The Cloning Era
The first dispensaries all carried clones, which made growing cannabis easier than ever. A patient could go into a dispensary and get an exact copy of a female plant thus shortening the grow cycle and allowing more crops per year. Thus, the modern era was born. Early favorites included White Widow, Blue Dot and, the next big fad to come along, Trainwreck.
The Oakland Cannabis Buyers Club (OCBC) and the Third Floor began to crank out massive amounts of clones and the Bay Area rapidly became the epicenter of West Coast genetics. Amsterdam was still going strong as well with Cali transplants like DNA Seeds, known for strains like LA Confidential and Martian Mean Green, began winning cups. Arjan’s Green House Seed Co. also rose to prominence although they had been around since the 90s. Arjan’s outsize personality and landrace strain hunting became the stuff of legend. Through his work, many strains have been saved and he has created multiple cup winners especially from Haze genetics.
As more dispensaries opened, the business of genetics increased dramatically. Cannabis Cups routinely drew thousands to Amsterdam every year, where folks could experience a dizzying array of offerings from breeders and coffee shops. The increasingly liberal climate in California encouraged the development of U.S.-based seed companies. DJ Short and Bushy Old Grower (BOG) were old school breeders that now had a legit market for their work and newcomers like Cali Connection entered the scene. Subcool’s TGA seeds also made their mark with perennial favorites like Jillybean and Vortex in California and beyond. Swerve, the mad genius behind Cali Connection, was the first to successfully produce seeds of the legendary OG Kush, thus helping to spread that strain far and wide. He also began to rack up an impressive string of cup wins, which helped blow his business.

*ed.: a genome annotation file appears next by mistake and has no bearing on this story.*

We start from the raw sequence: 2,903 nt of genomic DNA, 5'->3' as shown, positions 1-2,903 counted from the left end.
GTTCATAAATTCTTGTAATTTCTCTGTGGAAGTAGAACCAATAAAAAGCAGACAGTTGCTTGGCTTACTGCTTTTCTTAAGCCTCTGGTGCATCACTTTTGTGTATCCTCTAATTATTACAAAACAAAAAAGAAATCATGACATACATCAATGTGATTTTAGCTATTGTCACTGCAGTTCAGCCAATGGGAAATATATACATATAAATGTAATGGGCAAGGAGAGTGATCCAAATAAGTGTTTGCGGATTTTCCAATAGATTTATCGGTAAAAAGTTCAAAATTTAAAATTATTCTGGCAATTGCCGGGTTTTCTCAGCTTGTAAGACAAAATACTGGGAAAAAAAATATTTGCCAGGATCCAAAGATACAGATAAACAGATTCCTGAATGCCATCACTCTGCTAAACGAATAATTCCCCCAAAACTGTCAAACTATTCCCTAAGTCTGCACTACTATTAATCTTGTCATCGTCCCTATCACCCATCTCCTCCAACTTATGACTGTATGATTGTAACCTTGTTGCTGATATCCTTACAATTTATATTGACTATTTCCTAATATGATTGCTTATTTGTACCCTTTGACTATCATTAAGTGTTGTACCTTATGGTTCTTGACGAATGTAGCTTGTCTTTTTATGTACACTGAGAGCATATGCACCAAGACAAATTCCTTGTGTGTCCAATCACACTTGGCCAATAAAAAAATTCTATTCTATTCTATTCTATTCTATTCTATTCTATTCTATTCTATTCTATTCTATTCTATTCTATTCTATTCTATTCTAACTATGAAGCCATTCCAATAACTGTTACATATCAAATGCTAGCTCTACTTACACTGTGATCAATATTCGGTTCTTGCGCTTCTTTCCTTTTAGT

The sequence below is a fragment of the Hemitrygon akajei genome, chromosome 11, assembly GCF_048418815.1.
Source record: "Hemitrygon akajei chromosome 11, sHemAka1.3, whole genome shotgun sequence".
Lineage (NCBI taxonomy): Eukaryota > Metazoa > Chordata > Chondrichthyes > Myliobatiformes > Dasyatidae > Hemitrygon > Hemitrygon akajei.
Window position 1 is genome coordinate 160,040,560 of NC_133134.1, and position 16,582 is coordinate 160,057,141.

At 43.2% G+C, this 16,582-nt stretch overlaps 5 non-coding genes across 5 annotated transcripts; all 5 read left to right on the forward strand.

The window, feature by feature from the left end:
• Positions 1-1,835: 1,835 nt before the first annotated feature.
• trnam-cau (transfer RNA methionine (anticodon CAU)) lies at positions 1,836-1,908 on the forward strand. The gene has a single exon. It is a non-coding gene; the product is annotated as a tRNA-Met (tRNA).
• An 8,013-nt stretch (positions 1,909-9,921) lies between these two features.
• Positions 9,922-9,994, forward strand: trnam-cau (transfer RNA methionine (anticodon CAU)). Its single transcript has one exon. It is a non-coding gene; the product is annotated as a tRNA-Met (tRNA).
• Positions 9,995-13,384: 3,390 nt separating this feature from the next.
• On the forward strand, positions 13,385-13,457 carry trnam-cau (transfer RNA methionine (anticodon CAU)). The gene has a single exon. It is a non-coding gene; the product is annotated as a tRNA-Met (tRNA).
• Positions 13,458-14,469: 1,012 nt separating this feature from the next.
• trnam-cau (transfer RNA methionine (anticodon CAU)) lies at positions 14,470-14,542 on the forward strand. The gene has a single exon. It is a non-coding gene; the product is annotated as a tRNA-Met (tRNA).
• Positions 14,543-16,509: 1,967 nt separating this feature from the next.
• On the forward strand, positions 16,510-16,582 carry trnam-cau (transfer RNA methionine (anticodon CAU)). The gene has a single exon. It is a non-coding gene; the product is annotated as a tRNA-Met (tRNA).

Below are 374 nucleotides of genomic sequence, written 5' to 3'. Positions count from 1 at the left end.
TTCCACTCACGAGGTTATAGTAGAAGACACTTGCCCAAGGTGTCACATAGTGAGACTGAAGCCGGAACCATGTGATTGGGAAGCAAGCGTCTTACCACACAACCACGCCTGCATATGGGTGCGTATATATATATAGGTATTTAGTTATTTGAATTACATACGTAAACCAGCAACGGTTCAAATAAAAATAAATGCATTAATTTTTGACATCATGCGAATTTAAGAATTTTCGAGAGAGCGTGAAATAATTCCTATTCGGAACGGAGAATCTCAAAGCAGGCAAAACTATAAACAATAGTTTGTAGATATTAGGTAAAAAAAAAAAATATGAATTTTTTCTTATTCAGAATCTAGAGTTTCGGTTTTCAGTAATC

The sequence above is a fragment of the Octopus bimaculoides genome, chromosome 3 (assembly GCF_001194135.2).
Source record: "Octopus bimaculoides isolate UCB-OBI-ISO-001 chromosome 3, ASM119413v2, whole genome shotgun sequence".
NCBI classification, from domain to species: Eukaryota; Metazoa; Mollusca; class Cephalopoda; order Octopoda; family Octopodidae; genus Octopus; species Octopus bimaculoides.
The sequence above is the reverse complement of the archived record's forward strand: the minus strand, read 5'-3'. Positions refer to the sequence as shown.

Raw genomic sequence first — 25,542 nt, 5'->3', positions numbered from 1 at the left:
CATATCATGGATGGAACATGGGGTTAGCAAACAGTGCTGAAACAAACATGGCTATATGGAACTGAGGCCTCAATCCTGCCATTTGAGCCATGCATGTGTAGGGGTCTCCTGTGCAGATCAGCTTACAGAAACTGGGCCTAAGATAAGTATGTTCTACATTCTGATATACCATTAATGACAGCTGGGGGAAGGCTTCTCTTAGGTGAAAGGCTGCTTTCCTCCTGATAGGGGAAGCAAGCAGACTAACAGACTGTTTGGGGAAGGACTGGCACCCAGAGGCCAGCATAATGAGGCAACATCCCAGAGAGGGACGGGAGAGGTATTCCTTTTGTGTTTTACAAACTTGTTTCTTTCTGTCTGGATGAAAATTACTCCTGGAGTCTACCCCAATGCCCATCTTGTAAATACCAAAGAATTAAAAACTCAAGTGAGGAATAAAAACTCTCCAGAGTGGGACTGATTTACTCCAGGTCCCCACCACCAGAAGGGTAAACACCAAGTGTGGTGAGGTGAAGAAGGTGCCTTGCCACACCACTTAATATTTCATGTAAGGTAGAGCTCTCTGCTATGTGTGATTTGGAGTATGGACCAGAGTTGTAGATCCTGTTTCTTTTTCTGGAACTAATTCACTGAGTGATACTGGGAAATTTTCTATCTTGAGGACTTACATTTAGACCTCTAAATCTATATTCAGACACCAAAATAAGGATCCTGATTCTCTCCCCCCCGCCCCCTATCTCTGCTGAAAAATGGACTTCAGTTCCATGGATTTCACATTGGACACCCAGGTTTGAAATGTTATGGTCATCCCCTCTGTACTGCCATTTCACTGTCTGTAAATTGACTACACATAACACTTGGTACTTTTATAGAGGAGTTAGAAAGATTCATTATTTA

As the Dutch were providing seeds to the world, our neighbors to the north were also breeding and producing top quality genetics. Marc Emery, aka “the Prince of Pot” founded his seed business in 1995 and distributed huge amounts of genetics until 2005. The Canadian police, at the behest of the DEA raided his shop and ultimately extradited him to the U.S., where he served five years in federal prison. In addition to his seed business, Emery was an outspoken activist who organized frequent protests and spoke often to the media about the lunacy of the War on Drugs.
With somewhat of a vacuum after Emery’s bust, other Canadian seed companies joined the fray. BC Bud Depot, whose God Bud and Fng incredible brought fat crystally indicas to growers in the U.S. and beyond and newcomers like Crop King all now filled the demand for new and fresh genetics.
The last few years saw many of the Dutch seed companies move their breeding operations to the sunny and more tolerant climate of Spain. In the states during this time, many new seed companies were formed. MTG, Loud and Aficionado seeds all entered the fray. Aficionado packages in fancy boxes and sell their cup winning Chem Dog for a high premium, upping the ante for the rest of the field. Aspiring beginners and pros alike have more access to better genetics than ever. The future for genetics is bright indeed.
Originally published in issue 13 of Cannabis Now. LEARN MORE.